Middle East Rainfall Anomaly March 2016

Middle East Rainfall Anomaly March 2016

Drought is generally considered an extended period (season, year or several years) of deficient precipitation compared to the long-term average for an area that results in water shortage for some activity, group or environmental sector (National Drought Mitigation Center (NDMC), 2008). It is thus important to monitor precipitation levels in order to ensure a proactive response and effective early warning.

Following reports that rainfall levels in the Middle East were lower than normal, precipitation levels from March 2016 were analysed and compared to levels at the same time the previous year and the long-term average (precipitation levels over the last 15 years). The maps below show these results, with red indicating below normal precipitation (getting darker as the levels decrease) while higher than normal levels are shown in blue (getting darker as the levels increase).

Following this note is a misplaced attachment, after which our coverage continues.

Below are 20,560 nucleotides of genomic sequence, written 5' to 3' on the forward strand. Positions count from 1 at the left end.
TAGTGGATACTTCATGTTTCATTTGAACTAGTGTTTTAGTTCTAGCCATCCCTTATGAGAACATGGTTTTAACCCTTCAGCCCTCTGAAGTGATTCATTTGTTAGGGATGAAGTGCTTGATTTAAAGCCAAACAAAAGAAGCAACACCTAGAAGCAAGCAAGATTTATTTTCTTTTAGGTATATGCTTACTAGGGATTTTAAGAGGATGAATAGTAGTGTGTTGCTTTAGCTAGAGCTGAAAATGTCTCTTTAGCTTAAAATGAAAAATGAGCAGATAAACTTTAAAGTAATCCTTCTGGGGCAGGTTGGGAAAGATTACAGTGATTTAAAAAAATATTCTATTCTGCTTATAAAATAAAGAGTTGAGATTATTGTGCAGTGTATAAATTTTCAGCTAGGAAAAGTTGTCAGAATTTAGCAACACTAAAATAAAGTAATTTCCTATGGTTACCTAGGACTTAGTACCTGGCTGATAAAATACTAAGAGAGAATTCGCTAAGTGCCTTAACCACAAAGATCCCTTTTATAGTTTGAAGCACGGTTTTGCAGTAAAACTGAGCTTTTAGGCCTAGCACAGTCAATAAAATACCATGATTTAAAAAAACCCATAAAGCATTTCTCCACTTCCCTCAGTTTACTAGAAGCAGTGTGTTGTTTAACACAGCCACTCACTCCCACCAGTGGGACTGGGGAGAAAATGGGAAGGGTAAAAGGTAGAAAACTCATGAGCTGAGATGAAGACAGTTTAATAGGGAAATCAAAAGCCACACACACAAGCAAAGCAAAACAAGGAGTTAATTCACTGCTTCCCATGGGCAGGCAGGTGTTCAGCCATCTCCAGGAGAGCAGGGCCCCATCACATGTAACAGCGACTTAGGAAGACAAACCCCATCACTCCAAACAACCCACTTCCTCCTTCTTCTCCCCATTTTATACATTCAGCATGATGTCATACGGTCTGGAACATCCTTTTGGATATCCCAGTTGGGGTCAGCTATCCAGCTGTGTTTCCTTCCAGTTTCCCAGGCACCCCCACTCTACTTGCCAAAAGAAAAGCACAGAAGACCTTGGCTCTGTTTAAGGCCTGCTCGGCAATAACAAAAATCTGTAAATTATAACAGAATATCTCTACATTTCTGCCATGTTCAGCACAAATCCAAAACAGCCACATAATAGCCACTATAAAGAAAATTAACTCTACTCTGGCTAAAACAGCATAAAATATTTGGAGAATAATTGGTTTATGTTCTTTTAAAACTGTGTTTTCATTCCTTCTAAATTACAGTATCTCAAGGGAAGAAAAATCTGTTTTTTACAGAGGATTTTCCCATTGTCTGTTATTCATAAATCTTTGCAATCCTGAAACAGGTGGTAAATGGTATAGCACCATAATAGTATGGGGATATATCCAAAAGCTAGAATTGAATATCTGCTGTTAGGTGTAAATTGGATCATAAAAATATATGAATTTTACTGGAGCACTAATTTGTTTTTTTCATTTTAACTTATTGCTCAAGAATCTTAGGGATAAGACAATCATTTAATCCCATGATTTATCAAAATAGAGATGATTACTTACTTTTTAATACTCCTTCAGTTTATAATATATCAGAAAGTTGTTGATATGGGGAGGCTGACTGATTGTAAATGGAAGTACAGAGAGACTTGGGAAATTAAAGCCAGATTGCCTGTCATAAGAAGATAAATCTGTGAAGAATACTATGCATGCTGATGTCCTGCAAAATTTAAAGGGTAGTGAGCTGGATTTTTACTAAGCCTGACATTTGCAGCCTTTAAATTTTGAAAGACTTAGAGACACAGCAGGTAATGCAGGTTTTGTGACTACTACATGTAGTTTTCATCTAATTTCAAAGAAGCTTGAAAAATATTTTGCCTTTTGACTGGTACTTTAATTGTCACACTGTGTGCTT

The results of the analysis indicate that rainfall in March 2016 was lower than the previous year, over most of Syria, and slightly below the 15 year average for the month of March. There is a slight improvement in the rainfall over Syria when compared to the situation in February. However, if the below average conditions over Syria continues, it could result in negative impacts on the current

agricultural season. The rainfall over most of Iraq is above the previous year as well as above the 15 year average, so conditions at the moment seem relatively good for crop production. The rainfall situation over Lebanon and Jordan has shown a marked improvement when compared to the previous month.

RFSAN will continue to monitor the rainfall over the coming months.